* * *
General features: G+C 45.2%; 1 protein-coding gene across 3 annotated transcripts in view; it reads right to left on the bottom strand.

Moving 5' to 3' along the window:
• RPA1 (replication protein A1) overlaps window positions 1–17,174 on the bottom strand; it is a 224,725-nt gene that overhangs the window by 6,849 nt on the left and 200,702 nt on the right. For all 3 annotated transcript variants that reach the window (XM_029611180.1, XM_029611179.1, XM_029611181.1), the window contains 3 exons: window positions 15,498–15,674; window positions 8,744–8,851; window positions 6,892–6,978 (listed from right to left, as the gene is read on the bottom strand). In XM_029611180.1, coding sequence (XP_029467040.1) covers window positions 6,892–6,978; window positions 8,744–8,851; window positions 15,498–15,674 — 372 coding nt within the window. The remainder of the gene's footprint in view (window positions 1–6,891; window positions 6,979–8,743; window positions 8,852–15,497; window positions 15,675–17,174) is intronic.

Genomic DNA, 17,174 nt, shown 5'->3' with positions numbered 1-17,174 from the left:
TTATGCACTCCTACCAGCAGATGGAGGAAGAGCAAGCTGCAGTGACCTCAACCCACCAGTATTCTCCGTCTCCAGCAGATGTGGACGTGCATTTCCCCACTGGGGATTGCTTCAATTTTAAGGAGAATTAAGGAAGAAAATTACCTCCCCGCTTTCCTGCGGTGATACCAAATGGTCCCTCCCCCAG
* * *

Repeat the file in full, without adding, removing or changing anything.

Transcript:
General features: G+C 45.2%; 1 protein-coding gene across 3 annotated transcripts in view; it reads right to left on the bottom strand.

Moving 5' to 3' along the window:
• RPA1 (replication protein A1) overlaps window positions 1–17,174 on the bottom strand; it is a 224,725-nt gene that overhangs the window by 6,849 nt on the left and 200,702 nt on the right. For all 3 annotated transcript variants that reach the window (XM_029611180.1, XM_029611179.1, XM_029611181.1), the window contains 3 exons: window positions 15,498–15,674; window positions 8,744–8,851; window positions 6,892–6,978 (listed from right to left, as the gene is read on the bottom strand). In XM_029611180.1, coding sequence (XP_029467040.1) covers window positions 6,892–6,978; window positions 8,744–8,851; window positions 15,498–15,674 — 372 coding nt within the window. The remainder of the gene's footprint in view (window positions 1–6,891; window positions 6,979–8,743; window positions 8,852–15,497; window positions 15,675–17,174) is intronic.

Genomic DNA, 17,174 nt, shown 5'->3' with positions numbered 1-17,174 from the left:
TTATGCACTCCTACCAGCAGATGGAGGAAGAGCAAGCTGCAGTGACCTCAACCCACCAGTATTCTCCGTCTCCAGCAGATGTGGACGTGCATTTCCCCACTGGGGATTGCTTCAATTTTAAGGAGAATTAAGGAAGAAAATTACCTCCCCGCTTTCCTGCGGTGATACCAAATGGTCCCTCCCCCAG